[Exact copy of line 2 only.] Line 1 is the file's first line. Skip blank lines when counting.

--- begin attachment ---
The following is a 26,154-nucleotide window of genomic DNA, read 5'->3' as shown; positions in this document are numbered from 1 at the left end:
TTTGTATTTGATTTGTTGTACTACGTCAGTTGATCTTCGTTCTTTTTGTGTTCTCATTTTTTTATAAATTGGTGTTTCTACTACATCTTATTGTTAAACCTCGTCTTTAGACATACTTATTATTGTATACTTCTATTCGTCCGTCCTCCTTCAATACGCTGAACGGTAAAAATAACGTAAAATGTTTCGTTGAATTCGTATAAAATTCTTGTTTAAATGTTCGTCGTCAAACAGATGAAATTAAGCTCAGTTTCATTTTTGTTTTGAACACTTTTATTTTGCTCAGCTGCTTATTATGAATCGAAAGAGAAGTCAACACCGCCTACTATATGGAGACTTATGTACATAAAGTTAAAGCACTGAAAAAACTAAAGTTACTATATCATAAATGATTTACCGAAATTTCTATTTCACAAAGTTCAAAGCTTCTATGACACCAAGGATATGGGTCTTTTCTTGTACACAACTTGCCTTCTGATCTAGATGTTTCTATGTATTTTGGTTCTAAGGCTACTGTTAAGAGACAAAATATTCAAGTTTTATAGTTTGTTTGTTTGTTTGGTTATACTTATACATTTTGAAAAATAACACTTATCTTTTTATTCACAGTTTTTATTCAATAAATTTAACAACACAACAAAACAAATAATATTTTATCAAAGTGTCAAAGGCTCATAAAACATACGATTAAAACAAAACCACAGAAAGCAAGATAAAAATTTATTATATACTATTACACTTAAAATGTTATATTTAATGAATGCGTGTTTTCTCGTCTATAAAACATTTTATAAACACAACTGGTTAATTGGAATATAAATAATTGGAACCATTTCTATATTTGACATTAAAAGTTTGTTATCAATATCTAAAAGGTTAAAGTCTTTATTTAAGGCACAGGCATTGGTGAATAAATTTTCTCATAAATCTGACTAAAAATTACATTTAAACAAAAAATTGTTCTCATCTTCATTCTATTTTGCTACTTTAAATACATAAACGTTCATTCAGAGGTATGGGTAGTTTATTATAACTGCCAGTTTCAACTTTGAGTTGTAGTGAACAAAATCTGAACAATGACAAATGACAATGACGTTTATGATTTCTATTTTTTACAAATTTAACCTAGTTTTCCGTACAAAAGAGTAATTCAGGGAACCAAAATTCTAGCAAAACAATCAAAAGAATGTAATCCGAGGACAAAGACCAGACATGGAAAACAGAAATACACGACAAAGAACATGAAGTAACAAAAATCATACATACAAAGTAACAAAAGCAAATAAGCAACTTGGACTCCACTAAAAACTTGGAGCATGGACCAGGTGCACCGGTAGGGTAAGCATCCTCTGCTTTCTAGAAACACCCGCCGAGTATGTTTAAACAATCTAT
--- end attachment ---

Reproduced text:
TTTGTATTTGATTTGTTGTACTACGTCAGTTGATCTTCGTTCTTTTTGTGTTCTCATTTTTTTATAAATTGGTGTTTCTACTACATCTTATTGTTAAACCTCGTCTTTAGACATACTTATTATTGTATACTTCTATTCGTCCGTCCTCCTTCAATACGCTGAACGGTAAAAATAACGTAAAATGTTTCGTTGAATTCGTATAAAATTCTTGTTTAAATGTTCGTCGTCAAACAGATGAAATTAAGCTCAGTTTCATTTTTGTTTTGAACACTTTTATTTTGCTCAGCTGCTTATTATGAATCGAAAGAGAAGTCAACACCGCCTACTATATGGAGACTTATGTACATAAAGTTAAAGCACTGAAAAAACTAAAGTTACTATATCATAAATGATTTACCGAAATTTCTATTTCACAAAGTTCAAAGCTTCTATGACACCAAGGATATGGGTCTTTTCTTGTACACAACTTGCCTTCTGATCTAGATGTTTCTATGTATTTTGGTTCTAAGGCTACTGTTAAGAGACAAAATATTCAAGTTTTATAGTTTGTTTGTTTGTTTGGTTATACTTATACATTTTGAAAAATAACACTTATCTTTTTATTCACAGTTTTTATTCAATAAATTTAACAACACAACAAAACAAATAATATTTTATCAAAGTGTCAAAGGCTCATAAAACATACGATTAAAACAAAACCACAGAAAGCAAGATAAAAATTTATTATATACTATTACACTTAAAATGTTATATTTAATGAATGCGTGTTTTCTCGTCTATAAAACATTTTATAAACACAACTGGTTAATTGGAATATAAATAATTGGAACCATTTCTATATTTGACATTAAAAGTTTGTTATCAATATCTAAAAGGTTAAAGTCTTTATTTAAGGCACAGGCATTGGTGAATAAATTTTCTCATAAATCTGACTAAAAATTACATTTAAACAAAAAATTGTTCTCATCTTCATTCTATTTTGCTACTTTAAATACATAAACGTTCATTCAGAGGTATGGGTAGTTTATTATAACTGCCAGTTTCAACTTTGAGTTGTAGTGAACAAAATCTGAACAATGACAAATGACAATGACGTTTATGATTTCTATTTTTTACAAATTTAACCTAGTTTTCCGTACAAAAGAGTAATTCAGGGAACCAAAATTCTAGCAAAACAATCAAAAGAATGTAATCCGAGGACAAAGACCAGACATGGAAAACAGAAATACACGACAAAGAACATGAAGTAACAAAAATCATACATACAAAGTAACAAAAGCAAATAAGCAACTTGGACTCCACTAAAAACTTGGAGCATGGACCAGGTGCACCGGTAGGGTAAGCATCCTCTGCTTTCTAGAAACACCCGCCGAGTATGTTTAAACAATCTAT